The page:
Chapter One

chapterone
I have a section dropping tonight, but I don’t want to work on it. I don’t want to start. I don’t want to puzzle together recipes and cutlines and fix widows and worry about cramming all those words into such a small space. I don’t give a shit about dog legs today.
I want to take one of those spirit quests into the desert and remember why and how to survive. Basic life. Uncomplicated love. Peyote. Eat a cactus. Get my feet so dirty they chameleon the ground.

I found a quote from Sylvia Plath’s journals on FB the other day:

“God, but life is loneliness, despite all the opiates, despite the shrill tinsel gaiety of “parties” with no purpose, despite the false grinning faces we all wear. And when at last you find someone to whom you feel you can pour out your soul, you stop in shock at the words you utter – they are so rusty, so ugly, so meaningless and feeble from being kept in the small cramped dark inside you so long. Yes, there is joy, fulfillment and companionship – but the loneliness of the soul in its appalling self-consciousness is horrible and overpowering.”

How true she is. How often do we have fits inside ourselves and never speak them? I think it’s so rare to find these people with whom you can “pour out your soul”. How sad it is when sometimes you have to let people go, when they let you go, when life shakes you so wildly you can’t hang on to the same tree. Meaningless isn’t it? The meaning is hidden. At least for now. This probably makes no sense. Apologies.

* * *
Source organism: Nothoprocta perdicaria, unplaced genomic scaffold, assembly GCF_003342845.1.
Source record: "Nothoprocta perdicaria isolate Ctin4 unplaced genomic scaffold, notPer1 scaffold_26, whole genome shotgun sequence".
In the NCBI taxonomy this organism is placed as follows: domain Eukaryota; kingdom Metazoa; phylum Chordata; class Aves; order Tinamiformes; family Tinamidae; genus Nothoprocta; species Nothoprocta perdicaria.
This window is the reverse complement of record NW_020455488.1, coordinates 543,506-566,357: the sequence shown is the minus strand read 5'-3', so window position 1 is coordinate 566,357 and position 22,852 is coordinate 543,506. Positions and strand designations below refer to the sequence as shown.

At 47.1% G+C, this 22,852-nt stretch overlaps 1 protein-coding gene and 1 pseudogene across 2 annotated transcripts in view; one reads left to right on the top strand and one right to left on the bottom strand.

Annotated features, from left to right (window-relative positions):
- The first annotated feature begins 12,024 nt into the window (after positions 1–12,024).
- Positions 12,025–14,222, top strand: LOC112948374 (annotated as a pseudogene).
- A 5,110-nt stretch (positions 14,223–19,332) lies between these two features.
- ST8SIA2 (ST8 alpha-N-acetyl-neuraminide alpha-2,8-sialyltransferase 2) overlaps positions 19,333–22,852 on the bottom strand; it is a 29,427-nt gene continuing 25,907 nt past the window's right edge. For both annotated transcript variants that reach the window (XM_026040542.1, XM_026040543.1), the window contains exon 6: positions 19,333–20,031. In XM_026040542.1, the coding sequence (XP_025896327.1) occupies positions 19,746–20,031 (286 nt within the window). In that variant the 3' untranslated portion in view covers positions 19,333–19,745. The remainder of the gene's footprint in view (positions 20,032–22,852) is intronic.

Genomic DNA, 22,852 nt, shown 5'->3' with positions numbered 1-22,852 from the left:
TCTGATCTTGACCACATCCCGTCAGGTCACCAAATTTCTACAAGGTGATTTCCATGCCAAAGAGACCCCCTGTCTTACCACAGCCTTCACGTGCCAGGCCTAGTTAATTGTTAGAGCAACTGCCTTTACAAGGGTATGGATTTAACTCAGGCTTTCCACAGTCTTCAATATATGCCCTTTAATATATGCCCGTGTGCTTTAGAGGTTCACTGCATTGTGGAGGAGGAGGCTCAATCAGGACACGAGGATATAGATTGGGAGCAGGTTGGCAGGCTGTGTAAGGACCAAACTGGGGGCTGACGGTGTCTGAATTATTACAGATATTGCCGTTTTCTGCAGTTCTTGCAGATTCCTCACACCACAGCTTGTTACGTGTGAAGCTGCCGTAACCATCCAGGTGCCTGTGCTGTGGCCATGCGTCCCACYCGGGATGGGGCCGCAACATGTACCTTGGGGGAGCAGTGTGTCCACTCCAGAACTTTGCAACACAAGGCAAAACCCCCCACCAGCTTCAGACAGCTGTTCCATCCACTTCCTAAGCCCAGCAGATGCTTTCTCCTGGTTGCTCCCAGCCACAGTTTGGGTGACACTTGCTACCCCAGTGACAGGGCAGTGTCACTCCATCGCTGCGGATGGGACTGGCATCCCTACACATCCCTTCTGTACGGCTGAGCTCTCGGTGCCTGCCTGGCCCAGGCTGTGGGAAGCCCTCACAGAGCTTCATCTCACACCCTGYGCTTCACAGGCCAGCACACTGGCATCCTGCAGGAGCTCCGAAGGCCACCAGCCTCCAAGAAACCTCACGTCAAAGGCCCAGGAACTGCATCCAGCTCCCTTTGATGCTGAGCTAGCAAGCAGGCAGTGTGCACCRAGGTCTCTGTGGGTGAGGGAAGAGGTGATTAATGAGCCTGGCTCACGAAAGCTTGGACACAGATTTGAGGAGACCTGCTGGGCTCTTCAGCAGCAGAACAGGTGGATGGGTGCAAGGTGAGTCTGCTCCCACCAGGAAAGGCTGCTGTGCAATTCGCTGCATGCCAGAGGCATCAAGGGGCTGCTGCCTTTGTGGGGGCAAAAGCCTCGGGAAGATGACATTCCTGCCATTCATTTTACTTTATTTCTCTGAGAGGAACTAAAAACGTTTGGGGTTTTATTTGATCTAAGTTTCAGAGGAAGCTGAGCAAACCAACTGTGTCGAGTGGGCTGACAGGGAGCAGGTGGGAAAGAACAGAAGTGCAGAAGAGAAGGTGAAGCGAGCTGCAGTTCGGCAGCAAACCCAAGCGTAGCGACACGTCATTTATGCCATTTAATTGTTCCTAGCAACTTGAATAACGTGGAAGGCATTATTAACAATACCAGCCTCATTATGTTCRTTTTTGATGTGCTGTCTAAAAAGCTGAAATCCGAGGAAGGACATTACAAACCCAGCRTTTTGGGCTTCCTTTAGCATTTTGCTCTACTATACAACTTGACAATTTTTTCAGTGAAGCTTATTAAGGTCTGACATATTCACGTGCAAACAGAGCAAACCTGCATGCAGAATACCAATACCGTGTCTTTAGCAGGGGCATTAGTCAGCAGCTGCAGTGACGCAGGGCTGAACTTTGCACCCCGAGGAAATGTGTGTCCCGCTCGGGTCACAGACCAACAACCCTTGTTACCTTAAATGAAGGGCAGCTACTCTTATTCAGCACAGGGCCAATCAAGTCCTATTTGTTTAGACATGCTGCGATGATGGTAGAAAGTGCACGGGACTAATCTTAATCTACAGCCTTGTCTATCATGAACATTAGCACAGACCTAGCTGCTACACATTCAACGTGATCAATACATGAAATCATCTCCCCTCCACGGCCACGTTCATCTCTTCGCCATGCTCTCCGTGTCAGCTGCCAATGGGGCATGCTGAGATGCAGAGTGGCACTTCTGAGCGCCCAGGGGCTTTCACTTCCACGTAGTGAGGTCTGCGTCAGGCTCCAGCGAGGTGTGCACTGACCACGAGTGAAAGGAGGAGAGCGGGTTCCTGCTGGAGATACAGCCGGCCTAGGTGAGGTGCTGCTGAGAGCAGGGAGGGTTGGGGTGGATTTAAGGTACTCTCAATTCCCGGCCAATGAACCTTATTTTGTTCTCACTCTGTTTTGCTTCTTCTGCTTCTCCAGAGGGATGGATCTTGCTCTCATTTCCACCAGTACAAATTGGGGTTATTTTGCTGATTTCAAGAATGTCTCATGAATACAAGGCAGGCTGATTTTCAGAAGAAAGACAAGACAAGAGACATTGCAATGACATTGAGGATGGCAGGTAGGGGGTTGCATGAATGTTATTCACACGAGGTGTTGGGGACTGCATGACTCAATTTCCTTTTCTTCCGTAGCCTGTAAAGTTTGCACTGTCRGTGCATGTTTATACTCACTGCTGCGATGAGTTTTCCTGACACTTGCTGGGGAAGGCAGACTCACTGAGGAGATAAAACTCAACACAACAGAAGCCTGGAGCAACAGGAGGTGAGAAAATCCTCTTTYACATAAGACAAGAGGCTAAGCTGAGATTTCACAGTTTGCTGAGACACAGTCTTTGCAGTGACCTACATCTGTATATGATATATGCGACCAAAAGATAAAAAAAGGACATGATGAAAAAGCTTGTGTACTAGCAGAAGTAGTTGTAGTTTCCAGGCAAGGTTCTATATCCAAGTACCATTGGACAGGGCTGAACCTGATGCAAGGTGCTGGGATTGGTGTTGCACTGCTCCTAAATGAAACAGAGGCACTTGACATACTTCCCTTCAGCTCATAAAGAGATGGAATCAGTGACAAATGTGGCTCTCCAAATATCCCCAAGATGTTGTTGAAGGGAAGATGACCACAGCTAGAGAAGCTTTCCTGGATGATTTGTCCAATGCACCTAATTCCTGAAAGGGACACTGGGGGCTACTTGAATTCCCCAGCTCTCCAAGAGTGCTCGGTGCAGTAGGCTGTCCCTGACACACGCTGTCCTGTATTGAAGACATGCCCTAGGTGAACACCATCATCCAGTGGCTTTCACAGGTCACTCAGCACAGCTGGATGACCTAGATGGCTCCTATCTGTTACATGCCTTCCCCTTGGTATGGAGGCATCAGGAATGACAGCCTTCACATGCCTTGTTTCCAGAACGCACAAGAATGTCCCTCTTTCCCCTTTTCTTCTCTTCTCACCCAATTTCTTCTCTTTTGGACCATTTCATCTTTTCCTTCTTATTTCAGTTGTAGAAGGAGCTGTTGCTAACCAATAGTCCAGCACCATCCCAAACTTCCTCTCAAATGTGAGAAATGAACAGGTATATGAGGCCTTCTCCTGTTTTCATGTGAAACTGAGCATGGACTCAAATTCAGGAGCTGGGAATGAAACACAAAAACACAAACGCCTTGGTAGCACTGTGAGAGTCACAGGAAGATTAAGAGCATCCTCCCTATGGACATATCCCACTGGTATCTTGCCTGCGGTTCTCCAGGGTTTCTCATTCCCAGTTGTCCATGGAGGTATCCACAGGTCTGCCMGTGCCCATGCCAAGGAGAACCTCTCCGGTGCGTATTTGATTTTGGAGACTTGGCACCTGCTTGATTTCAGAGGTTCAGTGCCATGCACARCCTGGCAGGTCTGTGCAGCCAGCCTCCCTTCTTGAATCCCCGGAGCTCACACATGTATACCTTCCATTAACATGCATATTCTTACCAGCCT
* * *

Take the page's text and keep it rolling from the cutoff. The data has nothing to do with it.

I found another quote from a book I’ve started called “The Writing Life,” by Annie Dillard about productivity. Well, I’ve found a lot of quotes and am only 20 pages in, but definitely recommend it if you need an upper, some support (Thank you, Melissa). She says:

“Writing a book full time takes between two and ten years …
On plenty of days the writer can write three or four pages, and on plenty of other days he concludes he must grow them away.
Octavio Paz cites the example of ‘Saint-PolRoux, who used to hang the inscription ‘The poet is working’ from his door while he slept.”

“I thought you were secretly writing a novel,” a coworker said this morning in response to this photo I posted.
I responded: “I am always writing.”

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